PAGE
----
Note: for important background on vector search, see part 1 of our Introduction to Semantic Search: From Keywords to Vectors.
When building a vector search app, you’re going to end up managing a lot of vectors, also known as embeddings. And one of the most common operations in these apps is finding other nearby vectors. A vector database not only stores embeddings but also facilitates such common search operations over them.
The reason why finding nearby vectors is useful is that semantically similar items end up close to each other in the embedding space. In other words, finding the nearest neighbors is the operation used to find similar items. With embedding schemes available for multilingual text, images, sounds, data, and many other use cases, this is a compelling feature.
A key decision point in developing a semantic search app that uses vectors is choosing which embedding service to use. Every item you want to search on will need to be processed to produce an embedding, as will every query. Depending on your workload, there may be significant overhead involved in preparing these embeddings. If the embedding provider is in the cloud, then the availability of your system—even for queries—will depend on the availability of the provider.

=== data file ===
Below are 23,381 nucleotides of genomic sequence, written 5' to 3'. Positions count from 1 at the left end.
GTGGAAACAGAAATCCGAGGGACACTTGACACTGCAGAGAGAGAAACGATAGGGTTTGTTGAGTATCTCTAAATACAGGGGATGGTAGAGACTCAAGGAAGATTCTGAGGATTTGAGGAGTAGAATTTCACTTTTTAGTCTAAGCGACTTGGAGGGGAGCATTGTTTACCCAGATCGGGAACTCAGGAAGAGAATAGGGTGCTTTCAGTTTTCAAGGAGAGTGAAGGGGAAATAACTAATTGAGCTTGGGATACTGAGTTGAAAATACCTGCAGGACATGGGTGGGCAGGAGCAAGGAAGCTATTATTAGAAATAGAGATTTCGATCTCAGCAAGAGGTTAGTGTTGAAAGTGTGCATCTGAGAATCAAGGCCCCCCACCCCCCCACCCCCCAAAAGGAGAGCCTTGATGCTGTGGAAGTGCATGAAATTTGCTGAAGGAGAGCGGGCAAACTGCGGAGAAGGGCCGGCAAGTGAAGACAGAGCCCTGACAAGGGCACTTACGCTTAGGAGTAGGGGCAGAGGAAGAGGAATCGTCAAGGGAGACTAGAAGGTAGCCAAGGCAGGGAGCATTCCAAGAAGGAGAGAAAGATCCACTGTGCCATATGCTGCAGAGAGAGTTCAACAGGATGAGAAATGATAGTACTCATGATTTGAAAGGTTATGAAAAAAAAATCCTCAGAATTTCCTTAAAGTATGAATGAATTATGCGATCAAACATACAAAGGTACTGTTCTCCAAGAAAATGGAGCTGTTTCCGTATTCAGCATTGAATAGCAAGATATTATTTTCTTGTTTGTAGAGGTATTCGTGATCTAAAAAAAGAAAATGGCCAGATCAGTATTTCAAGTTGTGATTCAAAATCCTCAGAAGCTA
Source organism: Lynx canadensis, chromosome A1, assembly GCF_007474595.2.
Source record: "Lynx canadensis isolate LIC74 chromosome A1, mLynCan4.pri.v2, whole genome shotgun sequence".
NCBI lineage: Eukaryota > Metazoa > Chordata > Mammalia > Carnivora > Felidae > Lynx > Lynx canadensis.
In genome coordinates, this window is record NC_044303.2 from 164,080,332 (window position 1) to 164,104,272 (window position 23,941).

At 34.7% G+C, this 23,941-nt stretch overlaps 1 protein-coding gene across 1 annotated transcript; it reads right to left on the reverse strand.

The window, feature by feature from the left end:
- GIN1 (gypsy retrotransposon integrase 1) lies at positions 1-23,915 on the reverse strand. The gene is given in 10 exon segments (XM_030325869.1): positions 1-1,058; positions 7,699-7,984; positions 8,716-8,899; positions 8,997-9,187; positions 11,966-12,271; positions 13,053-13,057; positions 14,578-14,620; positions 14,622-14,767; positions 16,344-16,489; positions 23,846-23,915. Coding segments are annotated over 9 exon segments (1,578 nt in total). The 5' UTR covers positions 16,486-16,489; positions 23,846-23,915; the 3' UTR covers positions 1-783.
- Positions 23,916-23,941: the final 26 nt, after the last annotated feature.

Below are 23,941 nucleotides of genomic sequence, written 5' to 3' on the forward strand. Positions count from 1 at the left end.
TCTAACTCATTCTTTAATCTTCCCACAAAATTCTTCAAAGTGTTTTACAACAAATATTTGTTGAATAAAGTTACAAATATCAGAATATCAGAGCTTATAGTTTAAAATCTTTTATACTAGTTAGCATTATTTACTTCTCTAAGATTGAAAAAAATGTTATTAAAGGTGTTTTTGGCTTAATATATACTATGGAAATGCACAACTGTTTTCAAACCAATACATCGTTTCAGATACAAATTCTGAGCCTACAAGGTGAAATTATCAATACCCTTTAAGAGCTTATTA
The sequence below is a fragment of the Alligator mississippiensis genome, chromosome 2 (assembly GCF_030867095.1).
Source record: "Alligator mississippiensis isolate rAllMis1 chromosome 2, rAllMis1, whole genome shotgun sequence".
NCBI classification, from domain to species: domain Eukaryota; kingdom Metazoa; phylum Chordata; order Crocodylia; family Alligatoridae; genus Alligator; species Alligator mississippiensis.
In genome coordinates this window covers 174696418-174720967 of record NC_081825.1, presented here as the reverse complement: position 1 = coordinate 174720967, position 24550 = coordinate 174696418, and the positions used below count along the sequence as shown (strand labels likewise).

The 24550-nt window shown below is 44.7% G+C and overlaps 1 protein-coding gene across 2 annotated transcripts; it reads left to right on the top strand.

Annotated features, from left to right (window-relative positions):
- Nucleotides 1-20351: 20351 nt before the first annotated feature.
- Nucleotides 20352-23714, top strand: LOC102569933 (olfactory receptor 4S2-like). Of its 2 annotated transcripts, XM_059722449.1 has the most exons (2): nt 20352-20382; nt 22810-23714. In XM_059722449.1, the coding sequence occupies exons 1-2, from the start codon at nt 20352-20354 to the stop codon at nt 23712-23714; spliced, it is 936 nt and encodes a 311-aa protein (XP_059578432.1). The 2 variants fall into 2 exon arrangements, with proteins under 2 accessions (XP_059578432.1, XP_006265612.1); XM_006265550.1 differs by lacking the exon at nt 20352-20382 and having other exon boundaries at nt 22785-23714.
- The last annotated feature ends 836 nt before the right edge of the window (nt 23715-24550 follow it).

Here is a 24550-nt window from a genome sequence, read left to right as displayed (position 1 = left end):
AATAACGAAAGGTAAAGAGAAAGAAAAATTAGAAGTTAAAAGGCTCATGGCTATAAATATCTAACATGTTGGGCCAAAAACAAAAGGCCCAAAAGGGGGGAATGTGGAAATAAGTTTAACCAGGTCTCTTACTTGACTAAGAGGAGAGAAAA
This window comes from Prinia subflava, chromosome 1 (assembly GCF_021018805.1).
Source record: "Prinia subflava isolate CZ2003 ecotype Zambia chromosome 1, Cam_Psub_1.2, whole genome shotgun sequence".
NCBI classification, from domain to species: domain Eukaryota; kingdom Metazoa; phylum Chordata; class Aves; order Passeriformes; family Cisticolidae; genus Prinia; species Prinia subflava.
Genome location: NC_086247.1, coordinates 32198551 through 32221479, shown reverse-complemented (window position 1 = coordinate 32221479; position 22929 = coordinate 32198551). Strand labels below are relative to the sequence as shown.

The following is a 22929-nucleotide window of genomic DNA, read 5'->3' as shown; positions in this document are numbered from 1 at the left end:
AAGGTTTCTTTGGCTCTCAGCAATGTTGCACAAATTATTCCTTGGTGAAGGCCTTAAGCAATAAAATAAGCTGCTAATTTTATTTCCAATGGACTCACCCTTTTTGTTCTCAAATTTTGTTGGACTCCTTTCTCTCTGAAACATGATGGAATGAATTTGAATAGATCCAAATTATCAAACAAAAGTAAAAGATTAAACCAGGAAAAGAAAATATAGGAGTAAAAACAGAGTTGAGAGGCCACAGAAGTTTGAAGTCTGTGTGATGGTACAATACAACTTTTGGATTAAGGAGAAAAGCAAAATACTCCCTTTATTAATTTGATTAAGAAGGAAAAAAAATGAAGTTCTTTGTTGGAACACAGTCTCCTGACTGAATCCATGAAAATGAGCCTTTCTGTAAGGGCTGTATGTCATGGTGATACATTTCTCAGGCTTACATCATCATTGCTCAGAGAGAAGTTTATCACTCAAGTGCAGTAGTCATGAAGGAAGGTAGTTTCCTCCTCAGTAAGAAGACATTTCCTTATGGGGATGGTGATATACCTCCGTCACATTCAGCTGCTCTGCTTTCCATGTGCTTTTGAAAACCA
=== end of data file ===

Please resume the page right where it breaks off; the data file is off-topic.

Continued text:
This is a decision that should be given due consideration, since changing embeddings will normally entail repopulating the whole database, an expensive proposition. Different models produce embeddings in a different embedding space so embeddings are typically not comparable when generated with different models. Some vector databases, however, will allow multiple embeddings to be stored for a given item.
One popular cloud-hosted embedding service for text is OpenAI’s Ada v2. It costs a few pennies to process a million tokens and is widely used across different industries. Google, Microsoft, HuggingFace, and others also provide online options.